Most employers are well aware of the duty to make reasonable adjustments when an employee is known to be disabled.  What happens, however, if the employer doesn't know that an employee is disabled?  The EAT in Wilcox v Birmingham CAB Services Ltd considered what knowledge of an employee's disability is required to give rise to a duty to make reasonable adjustments.

In 2007, the claimant's request to move to an alternative workplace location closer to home was refused, and the following day she went off sick with work-related stress.  There was no mention at this stage of any travel anxiety.  When the company commenced its attendance management procedure, she raised a grievance.  She then delayed her employer's attempts to get a medical report, but ultimately agreed that her cognitive behavioural therapist could provide one. This stated that she suffered from travel anxiety and recommended a short car journey to work.  The company explored various possible solutions with the claimant, none of which were deemed suitable by her.  Later in 2008, a meeting was held to discuss possible termination on the grounds of capability. The claimant refused her employer's request that she be examined by occupational health, resigned and claimed constructive dismissal and a breach of the duty to make reasonable adjustments.

The EAT, in dismissing all the claims, held that the employer was not under a duty to make reasonable adjustments, as it didn't have either actual or constructive knowledge of the Claimant's disability at the relevant time.  The report from the cognitive behavioural therapist referring to an anxiety disorder was not sufficient to confer such knowledge; the employee was reluctant to acknowledge a mental health condition; and she accepted that she had delayed her employer's attempts to obtain a medical report.  Therefore, the company did not know and could not reasonably have been expected to know that she was disabled until it received a consultant's report, which was commissioned during the tribunal proceedings.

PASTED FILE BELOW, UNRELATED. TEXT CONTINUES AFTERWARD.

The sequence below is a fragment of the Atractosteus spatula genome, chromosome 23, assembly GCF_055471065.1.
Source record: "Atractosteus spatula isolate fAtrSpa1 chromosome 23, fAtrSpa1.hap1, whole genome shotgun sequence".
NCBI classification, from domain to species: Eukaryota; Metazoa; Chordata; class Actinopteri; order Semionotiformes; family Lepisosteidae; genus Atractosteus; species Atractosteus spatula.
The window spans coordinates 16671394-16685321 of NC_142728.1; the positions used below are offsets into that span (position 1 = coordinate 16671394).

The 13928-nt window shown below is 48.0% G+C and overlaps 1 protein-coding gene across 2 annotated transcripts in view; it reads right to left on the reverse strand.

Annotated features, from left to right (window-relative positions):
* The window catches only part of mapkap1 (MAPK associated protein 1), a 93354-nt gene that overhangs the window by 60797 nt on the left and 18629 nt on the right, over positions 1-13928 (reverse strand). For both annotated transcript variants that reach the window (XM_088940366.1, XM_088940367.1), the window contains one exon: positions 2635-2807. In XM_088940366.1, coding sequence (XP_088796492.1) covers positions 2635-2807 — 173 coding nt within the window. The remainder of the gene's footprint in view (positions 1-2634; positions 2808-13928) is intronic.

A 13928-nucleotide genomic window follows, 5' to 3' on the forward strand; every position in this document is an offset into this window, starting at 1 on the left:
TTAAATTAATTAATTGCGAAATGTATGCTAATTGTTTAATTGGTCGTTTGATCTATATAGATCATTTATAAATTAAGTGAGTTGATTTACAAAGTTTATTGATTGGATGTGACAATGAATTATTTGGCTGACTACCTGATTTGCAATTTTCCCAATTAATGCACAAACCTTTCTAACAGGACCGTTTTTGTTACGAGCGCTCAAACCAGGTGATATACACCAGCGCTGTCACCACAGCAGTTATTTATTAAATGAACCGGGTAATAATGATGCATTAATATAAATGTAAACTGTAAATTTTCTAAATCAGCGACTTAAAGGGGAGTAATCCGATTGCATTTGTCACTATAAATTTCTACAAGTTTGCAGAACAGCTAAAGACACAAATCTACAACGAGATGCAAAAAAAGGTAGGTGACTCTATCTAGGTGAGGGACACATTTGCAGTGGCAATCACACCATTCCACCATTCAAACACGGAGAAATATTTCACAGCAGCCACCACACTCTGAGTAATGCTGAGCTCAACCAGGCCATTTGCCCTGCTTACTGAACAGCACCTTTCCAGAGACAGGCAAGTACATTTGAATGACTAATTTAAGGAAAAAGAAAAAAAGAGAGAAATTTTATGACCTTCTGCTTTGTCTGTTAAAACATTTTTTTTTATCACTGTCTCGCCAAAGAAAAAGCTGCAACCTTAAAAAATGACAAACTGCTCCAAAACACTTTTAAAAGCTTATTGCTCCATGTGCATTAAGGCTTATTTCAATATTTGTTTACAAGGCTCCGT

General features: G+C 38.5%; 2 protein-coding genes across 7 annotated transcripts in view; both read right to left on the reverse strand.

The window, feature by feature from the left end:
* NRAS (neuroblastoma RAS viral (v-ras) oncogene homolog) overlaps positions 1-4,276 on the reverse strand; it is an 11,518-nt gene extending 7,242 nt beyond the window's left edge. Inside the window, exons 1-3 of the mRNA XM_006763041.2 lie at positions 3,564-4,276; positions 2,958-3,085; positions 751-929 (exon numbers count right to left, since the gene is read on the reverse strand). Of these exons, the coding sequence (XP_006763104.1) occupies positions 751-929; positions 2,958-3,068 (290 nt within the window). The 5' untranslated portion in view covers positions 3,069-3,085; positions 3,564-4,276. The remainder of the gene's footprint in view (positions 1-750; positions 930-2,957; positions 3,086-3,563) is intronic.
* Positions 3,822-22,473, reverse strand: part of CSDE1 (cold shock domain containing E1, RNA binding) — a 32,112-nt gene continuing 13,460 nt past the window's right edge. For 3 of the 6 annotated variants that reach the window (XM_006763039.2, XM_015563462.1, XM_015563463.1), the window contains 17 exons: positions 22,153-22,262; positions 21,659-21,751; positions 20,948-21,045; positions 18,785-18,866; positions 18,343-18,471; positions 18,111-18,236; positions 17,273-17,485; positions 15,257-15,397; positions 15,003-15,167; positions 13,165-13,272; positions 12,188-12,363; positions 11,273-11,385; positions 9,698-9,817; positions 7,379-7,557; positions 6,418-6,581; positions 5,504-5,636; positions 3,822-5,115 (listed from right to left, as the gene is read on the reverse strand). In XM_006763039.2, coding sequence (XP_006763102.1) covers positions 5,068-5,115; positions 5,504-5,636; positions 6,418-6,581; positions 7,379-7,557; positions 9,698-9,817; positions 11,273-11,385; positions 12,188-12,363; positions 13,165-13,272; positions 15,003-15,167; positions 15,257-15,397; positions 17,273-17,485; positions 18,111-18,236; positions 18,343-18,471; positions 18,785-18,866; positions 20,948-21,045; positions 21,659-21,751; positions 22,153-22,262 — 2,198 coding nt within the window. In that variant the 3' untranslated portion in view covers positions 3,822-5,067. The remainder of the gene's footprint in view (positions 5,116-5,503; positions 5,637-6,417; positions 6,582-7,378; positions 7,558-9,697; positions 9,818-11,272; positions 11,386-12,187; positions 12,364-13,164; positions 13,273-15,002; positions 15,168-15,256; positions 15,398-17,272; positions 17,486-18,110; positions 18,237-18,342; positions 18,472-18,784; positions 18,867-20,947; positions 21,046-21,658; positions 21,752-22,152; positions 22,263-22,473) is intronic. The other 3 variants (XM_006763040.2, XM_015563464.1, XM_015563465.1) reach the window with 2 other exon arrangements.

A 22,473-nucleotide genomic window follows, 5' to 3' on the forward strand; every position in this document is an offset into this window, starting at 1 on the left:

Impact on employers

  • An employer is not subject to the duty to make reasonable adjustments if he does not know, and could not reasonably be expected to know, that an employee is disabled and is likely to be at a substantial disadvantage compared to non-disabled employees as a result.
  • Employers should always seek to make decisions on the basis of up-to-date medical advice where concerns have arisen in relation to a particular condition.  The EAT, in this case, stressed the fact-specific nature of this case, however it appears that if an employee fails to provide information or obstructs the employer's attempt to obtain medical evidence, they may have more difficulty in attributing knowledge of any disability to the employer.